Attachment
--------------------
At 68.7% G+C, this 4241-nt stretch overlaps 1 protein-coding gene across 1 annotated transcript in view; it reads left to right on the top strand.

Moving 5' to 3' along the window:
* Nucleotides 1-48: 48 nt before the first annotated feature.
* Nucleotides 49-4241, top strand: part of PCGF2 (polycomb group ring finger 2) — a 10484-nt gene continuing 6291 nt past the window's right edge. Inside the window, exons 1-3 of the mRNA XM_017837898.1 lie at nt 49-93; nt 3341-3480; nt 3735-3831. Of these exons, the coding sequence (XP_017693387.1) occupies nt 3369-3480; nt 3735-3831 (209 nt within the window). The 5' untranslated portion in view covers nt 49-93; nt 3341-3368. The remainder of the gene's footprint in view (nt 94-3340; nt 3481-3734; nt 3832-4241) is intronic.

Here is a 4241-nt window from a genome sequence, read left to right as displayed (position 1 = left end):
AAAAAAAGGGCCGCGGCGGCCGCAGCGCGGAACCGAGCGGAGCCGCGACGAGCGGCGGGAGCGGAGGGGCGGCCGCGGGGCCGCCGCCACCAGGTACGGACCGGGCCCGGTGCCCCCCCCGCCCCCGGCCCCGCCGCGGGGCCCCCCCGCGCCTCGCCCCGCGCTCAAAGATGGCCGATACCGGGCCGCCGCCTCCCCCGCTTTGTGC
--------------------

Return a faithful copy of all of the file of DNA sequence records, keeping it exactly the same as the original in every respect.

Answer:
At 68.7% G+C, this 4241-nt stretch overlaps 1 protein-coding gene across 1 annotated transcript in view; it reads left to right on the top strand.

Moving 5' to 3' along the window:
* Nucleotides 1-48: 48 nt before the first annotated feature.
* Nucleotides 49-4241, top strand: part of PCGF2 (polycomb group ring finger 2) — a 10484-nt gene continuing 6291 nt past the window's right edge. Inside the window, exons 1-3 of the mRNA XM_017837898.1 lie at nt 49-93; nt 3341-3480; nt 3735-3831. Of these exons, the coding sequence (XP_017693387.1) occupies nt 3369-3480; nt 3735-3831 (209 nt within the window). The 5' untranslated portion in view covers nt 49-93; nt 3341-3368. The remainder of the gene's footprint in view (nt 94-3340; nt 3481-3734; nt 3832-4241) is intronic.

Here is a 4241-nt window from a genome sequence, read left to right as displayed (position 1 = left end):
AAAAAAAGGGCCGCGGCGGCCGCAGCGCGGAACCGAGCGGAGCCGCGACGAGCGGCGGGAGCGGAGGGGCGGCCGCGGGGCCGCCGCCACCAGGTACGGACCGGGCCCGGTGCCCCCCCCGCCCCCGGCCCCGCCGCGGGGCCCCCCCGCGCCTCGCCCCGCGCTCAAAGATGGCCGATACCGGGCCGCCGCCTCCCCCGCTTTGTGC